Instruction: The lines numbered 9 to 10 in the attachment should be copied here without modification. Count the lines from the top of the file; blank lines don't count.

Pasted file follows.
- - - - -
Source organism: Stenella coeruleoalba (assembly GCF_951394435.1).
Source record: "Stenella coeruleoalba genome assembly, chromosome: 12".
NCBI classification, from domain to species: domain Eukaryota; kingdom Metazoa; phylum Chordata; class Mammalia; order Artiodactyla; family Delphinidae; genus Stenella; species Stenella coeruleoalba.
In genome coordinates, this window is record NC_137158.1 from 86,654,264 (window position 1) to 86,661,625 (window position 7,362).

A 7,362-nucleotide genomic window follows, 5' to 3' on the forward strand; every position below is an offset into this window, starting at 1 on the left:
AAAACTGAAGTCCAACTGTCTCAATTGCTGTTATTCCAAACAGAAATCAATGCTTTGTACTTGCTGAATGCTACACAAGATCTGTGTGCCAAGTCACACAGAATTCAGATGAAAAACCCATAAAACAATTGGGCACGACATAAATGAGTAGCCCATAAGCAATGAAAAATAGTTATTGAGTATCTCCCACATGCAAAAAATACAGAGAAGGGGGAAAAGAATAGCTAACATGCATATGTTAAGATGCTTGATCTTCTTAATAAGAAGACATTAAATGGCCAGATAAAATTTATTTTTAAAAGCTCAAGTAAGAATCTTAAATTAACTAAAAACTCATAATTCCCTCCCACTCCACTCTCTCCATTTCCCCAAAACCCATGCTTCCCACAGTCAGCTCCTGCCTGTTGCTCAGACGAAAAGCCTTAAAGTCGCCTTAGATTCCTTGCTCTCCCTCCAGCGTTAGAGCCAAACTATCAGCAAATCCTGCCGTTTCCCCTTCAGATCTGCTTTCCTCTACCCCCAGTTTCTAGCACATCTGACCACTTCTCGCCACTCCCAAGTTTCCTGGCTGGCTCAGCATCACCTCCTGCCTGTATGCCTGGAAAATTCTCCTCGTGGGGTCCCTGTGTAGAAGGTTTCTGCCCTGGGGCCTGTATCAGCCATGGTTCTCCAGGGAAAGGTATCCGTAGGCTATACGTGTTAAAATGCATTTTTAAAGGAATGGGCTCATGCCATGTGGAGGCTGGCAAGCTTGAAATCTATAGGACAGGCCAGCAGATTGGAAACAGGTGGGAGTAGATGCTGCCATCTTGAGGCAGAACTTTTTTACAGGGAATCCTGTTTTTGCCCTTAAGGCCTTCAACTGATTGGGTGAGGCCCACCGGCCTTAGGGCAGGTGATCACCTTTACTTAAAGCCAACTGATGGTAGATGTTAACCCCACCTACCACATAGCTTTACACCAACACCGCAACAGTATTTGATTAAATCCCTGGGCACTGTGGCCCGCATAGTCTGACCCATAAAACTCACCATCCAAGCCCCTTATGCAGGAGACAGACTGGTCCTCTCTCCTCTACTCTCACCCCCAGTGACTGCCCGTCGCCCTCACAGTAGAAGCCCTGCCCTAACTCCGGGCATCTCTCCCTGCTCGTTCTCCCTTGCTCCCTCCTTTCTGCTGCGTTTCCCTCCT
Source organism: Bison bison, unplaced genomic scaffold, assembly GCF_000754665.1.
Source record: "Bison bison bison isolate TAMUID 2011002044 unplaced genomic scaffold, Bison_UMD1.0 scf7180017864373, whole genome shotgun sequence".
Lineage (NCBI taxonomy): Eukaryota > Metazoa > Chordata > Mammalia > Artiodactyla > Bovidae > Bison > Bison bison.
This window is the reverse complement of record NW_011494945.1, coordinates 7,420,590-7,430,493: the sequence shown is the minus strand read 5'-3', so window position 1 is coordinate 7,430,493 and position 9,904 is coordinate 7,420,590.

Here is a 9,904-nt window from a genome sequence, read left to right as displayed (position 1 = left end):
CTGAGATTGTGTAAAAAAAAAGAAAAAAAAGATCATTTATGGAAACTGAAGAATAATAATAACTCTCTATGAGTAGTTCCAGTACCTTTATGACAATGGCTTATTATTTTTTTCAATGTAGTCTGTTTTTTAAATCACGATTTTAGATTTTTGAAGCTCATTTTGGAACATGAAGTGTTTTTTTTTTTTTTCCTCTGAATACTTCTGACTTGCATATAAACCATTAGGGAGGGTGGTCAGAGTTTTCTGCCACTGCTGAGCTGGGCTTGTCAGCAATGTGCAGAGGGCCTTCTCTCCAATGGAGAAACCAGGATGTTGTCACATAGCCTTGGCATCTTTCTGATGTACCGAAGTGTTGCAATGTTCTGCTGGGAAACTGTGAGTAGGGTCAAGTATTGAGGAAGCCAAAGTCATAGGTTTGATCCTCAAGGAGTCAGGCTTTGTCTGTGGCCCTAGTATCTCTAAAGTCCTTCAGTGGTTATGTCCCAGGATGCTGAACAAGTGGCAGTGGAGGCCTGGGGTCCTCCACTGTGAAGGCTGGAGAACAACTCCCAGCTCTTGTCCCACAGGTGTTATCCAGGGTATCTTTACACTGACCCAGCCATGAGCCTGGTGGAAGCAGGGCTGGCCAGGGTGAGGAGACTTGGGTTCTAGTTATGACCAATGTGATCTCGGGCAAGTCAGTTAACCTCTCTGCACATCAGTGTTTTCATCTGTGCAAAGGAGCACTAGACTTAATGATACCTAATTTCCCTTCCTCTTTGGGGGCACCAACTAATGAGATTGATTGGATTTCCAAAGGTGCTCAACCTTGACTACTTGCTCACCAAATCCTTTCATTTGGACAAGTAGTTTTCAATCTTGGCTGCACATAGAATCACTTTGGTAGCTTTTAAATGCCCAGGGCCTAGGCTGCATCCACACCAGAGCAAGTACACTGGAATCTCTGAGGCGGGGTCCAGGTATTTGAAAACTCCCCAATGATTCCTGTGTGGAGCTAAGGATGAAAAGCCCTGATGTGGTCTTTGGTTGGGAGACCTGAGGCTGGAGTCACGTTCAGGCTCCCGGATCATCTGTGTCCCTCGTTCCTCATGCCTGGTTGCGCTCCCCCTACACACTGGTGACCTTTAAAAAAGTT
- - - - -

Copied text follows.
Lineage (NCBI taxonomy): Eukaryota > Metazoa > Chordata > Mammalia > Artiodactyla > Bovidae > Bison > Bison bison.
This window is the reverse complement of record NW_011494945.1, coordinates 7,420,590-7,430,493: the sequence shown is the minus strand read 5'-3', so window position 1 is coordinate 7,430,493 and position 9,904 is coordinate 7,420,590.